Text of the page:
Be exceptional. Make a choice to add your unique perspective to each new undertaking. Only you can bring yourself, the incredible you, to every opportunity presented you. Even if others don’t appreciate you, you can bring value.


Be the light. It can be as easy as thanking someone. What a incredible gift to give thanks, unsolicited. How many times does someone say thank you to you? If your answer is rarely, then you can break the cycle. Make it a habit to change your world by giving thanks for the unnoticed actions of others at least once a day – someone opening a door, or moving to give you a place at the counter, or for smiling when others are self-absorbed.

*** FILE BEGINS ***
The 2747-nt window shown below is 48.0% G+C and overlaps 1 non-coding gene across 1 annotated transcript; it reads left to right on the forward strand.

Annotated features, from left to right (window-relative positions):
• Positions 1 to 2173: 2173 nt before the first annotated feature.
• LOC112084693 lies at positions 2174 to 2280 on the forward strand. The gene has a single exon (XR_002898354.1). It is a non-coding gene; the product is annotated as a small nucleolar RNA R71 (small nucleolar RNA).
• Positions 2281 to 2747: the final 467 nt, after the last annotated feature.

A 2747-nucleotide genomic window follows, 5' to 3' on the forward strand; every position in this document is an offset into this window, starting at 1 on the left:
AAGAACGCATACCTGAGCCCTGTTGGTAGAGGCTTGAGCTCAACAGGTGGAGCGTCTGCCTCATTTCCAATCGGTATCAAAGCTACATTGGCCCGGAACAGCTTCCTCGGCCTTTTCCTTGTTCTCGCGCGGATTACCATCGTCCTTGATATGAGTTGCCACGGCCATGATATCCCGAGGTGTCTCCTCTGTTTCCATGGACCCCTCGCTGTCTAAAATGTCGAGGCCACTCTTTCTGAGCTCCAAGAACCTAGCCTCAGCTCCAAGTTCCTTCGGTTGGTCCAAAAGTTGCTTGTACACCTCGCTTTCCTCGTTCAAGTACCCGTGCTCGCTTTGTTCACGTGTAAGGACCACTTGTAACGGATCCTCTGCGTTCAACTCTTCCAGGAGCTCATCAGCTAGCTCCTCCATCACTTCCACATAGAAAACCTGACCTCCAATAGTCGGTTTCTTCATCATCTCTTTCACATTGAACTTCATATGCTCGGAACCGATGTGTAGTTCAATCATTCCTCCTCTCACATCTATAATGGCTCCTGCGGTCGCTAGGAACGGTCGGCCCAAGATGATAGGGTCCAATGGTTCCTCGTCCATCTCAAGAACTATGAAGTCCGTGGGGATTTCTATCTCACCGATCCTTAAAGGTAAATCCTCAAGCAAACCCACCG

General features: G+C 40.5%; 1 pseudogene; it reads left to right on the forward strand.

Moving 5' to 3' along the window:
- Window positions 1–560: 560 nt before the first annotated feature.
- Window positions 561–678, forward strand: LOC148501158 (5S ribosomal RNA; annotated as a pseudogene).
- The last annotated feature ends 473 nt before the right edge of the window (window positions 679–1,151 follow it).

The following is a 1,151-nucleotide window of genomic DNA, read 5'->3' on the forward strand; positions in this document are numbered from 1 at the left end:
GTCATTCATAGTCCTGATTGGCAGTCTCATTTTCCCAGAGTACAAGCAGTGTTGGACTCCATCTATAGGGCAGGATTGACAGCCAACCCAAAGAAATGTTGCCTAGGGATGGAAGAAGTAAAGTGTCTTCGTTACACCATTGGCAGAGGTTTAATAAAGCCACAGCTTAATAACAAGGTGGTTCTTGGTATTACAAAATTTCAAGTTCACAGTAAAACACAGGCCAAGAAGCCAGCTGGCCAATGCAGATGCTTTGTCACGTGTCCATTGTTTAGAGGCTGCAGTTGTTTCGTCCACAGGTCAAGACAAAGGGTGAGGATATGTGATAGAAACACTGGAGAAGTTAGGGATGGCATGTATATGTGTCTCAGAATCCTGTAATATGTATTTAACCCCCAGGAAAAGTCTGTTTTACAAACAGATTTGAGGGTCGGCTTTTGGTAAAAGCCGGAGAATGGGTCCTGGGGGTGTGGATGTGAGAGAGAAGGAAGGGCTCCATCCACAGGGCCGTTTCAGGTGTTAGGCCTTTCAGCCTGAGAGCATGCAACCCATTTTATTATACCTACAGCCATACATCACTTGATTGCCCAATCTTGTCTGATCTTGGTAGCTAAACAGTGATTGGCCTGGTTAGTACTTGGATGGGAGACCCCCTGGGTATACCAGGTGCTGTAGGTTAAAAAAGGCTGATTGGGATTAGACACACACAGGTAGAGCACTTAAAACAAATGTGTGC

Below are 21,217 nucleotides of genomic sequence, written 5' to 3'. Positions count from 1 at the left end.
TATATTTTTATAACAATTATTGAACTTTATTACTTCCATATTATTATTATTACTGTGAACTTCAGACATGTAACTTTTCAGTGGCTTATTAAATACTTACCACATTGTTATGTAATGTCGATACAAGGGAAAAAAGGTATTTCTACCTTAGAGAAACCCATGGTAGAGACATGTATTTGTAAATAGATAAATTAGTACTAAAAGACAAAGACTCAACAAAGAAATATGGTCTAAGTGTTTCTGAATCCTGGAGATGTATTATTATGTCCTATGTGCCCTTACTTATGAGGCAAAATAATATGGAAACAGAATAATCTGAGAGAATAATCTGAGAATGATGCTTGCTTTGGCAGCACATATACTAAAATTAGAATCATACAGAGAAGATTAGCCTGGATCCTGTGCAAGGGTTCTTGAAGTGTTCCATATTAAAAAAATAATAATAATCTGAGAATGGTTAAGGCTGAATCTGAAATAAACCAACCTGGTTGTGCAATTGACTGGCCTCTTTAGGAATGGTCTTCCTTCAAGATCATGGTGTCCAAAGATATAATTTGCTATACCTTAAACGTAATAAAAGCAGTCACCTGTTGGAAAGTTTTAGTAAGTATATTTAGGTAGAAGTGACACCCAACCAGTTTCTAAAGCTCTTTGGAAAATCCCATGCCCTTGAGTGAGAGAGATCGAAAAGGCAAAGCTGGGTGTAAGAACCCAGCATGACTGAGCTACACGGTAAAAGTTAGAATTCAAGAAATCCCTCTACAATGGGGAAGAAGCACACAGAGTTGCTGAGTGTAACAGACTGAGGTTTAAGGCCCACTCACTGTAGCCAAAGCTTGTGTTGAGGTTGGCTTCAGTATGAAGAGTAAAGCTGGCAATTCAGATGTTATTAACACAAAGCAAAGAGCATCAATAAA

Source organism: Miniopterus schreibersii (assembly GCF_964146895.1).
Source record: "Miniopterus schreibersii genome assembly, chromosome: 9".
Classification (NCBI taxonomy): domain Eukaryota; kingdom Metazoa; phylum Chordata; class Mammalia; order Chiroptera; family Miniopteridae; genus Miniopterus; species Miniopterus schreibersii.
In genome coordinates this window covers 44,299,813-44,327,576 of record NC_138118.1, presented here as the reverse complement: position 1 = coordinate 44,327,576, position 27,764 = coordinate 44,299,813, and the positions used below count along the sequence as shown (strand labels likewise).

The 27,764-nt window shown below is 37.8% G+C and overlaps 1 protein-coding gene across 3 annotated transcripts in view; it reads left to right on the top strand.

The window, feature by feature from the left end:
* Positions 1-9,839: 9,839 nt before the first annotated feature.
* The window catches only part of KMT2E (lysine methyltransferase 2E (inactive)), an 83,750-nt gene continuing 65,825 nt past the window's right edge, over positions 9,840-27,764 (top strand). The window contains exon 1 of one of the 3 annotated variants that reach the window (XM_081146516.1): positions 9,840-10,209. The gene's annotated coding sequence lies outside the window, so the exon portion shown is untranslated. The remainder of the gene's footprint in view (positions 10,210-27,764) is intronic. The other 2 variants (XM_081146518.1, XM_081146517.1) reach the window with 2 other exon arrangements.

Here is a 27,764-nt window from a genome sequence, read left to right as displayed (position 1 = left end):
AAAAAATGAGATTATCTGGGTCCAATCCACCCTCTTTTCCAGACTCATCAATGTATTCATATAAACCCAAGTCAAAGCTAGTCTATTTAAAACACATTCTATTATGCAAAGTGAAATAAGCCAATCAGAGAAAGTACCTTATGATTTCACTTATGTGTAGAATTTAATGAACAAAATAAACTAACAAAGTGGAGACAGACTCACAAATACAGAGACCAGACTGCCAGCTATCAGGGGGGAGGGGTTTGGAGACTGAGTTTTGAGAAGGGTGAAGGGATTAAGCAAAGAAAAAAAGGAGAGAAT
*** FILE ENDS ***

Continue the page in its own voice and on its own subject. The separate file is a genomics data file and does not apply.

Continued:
As we ring in the New Year, I wish for you that your dreams take flight in 2017, and go BEYOND the moon and back.